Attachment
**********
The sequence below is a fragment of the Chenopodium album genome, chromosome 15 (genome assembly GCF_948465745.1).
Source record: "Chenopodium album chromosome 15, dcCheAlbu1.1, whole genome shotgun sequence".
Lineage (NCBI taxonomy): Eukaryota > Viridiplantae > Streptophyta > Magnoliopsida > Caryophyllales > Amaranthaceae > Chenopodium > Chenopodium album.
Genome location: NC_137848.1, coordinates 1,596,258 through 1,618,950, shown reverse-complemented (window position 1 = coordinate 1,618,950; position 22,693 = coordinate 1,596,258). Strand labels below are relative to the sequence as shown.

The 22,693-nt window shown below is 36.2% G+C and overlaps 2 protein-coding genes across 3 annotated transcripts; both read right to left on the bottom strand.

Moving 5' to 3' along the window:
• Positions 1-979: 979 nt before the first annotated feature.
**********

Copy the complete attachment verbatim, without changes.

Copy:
The sequence below is a fragment of the Chenopodium album genome, chromosome 15 (genome assembly GCF_948465745.1).
Source record: "Chenopodium album chromosome 15, dcCheAlbu1.1, whole genome shotgun sequence".
Lineage (NCBI taxonomy): Eukaryota > Viridiplantae > Streptophyta > Magnoliopsida > Caryophyllales > Amaranthaceae > Chenopodium > Chenopodium album.
Genome location: NC_137848.1, coordinates 1,596,258 through 1,618,950, shown reverse-complemented (window position 1 = coordinate 1,618,950; position 22,693 = coordinate 1,596,258). Strand labels below are relative to the sequence as shown.

The 22,693-nt window shown below is 36.2% G+C and overlaps 2 protein-coding genes across 3 annotated transcripts; both read right to left on the bottom strand.

Moving 5' to 3' along the window:
• Positions 1-979: 979 nt before the first annotated feature.